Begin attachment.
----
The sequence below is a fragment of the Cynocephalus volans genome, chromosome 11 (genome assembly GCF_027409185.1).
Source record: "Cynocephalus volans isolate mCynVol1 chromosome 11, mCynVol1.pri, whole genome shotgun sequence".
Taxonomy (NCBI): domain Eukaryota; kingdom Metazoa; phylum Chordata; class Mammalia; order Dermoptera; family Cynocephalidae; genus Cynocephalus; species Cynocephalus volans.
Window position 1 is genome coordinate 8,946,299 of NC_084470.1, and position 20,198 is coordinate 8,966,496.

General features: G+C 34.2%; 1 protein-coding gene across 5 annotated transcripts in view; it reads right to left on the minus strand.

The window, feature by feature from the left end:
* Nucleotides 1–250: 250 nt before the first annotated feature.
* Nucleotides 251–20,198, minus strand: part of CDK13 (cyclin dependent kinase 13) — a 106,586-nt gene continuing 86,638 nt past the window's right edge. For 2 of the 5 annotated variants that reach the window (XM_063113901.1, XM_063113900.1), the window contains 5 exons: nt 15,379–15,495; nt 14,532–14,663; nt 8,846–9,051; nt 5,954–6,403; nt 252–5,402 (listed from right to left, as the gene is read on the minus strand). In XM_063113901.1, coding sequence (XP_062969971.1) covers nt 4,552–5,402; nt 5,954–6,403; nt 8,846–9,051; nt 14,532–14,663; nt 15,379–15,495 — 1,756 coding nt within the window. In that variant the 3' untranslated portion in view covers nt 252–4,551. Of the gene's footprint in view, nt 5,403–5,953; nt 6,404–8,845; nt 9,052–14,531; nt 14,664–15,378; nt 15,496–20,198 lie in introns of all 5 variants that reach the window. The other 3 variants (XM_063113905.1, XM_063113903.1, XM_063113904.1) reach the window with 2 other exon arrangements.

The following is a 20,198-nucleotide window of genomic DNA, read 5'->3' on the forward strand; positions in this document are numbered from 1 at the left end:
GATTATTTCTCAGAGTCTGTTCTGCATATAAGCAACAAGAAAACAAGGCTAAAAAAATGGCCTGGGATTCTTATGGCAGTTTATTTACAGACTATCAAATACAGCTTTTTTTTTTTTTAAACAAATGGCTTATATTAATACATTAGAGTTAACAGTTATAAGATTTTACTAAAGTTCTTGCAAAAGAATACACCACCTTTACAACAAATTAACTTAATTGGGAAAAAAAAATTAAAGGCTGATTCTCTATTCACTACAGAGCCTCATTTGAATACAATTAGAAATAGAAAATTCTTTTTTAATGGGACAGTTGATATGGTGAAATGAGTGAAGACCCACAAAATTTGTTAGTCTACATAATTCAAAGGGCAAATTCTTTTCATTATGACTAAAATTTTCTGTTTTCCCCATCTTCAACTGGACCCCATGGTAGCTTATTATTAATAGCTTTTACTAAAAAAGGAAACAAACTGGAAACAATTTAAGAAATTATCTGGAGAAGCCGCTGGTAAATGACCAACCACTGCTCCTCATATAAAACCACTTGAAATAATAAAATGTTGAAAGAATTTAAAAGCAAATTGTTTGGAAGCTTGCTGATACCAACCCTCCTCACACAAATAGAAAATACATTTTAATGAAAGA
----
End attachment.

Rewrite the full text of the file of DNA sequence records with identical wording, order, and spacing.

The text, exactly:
The sequence below is a fragment of the Cynocephalus volans genome, chromosome 11 (genome assembly GCF_027409185.1).
Source record: "Cynocephalus volans isolate mCynVol1 chromosome 11, mCynVol1.pri, whole genome shotgun sequence".
Taxonomy (NCBI): domain Eukaryota; kingdom Metazoa; phylum Chordata; class Mammalia; order Dermoptera; family Cynocephalidae; genus Cynocephalus; species Cynocephalus volans.
Window position 1 is genome coordinate 8,946,299 of NC_084470.1, and position 20,198 is coordinate 8,966,496.

General features: G+C 34.2%; 1 protein-coding gene across 5 annotated transcripts in view; it reads right to left on the minus strand.

The window, feature by feature from the left end:
* Nucleotides 1–250: 250 nt before the first annotated feature.
* Nucleotides 251–20,198, minus strand: part of CDK13 (cyclin dependent kinase 13) — a 106,586-nt gene continuing 86,638 nt past the window's right edge. For 2 of the 5 annotated variants that reach the window (XM_063113901.1, XM_063113900.1), the window contains 5 exons: nt 15,379–15,495; nt 14,532–14,663; nt 8,846–9,051; nt 5,954–6,403; nt 252–5,402 (listed from right to left, as the gene is read on the minus strand). In XM_063113901.1, coding sequence (XP_062969971.1) covers nt 4,552–5,402; nt 5,954–6,403; nt 8,846–9,051; nt 14,532–14,663; nt 15,379–15,495 — 1,756 coding nt within the window. In that variant the 3' untranslated portion in view covers nt 252–4,551. Of the gene's footprint in view, nt 5,403–5,953; nt 6,404–8,845; nt 9,052–14,531; nt 14,664–15,378; nt 15,496–20,198 lie in introns of all 5 variants that reach the window. The other 3 variants (XM_063113905.1, XM_063113903.1, XM_063113904.1) reach the window with 2 other exon arrangements.

The following is a 20,198-nucleotide window of genomic DNA, read 5'->3' on the forward strand; positions in this document are numbered from 1 at the left end:
GATTATTTCTCAGAGTCTGTTCTGCATATAAGCAACAAGAAAACAAGGCTAAAAAAATGGCCTGGGATTCTTATGGCAGTTTATTTACAGACTATCAAATACAGCTTTTTTTTTTTTTAAACAAATGGCTTATATTAATACATTAGAGTTAACAGTTATAAGATTTTACTAAAGTTCTTGCAAAAGAATACACCACCTTTACAACAAATTAACTTAATTGGGAAAAAAAAATTAAAGGCTGATTCTCTATTCACTACAGAGCCTCATTTGAATACAATTAGAAATAGAAAATTCTTTTTTAATGGGACAGTTGATATGGTGAAATGAGTGAAGACCCACAAAATTTGTTAGTCTACATAATTCAAAGGGCAAATTCTTTTCATTATGACTAAAATTTTCTGTTTTCCCCATCTTCAACTGGACCCCATGGTAGCTTATTATTAATAGCTTTTACTAAAAAAGGAAACAAACTGGAAACAATTTAAGAAATTATCTGGAGAAGCCGCTGGTAAATGACCAACCACTGCTCCTCATATAAAACCACTTGAAATAATAAAATGTTGAAAGAATTTAAAAGCAAATTGTTTGGAAGCTTGCTGATACCAACCCTCCTCACACAAATAGAAAATACATTTTAATGAAAGA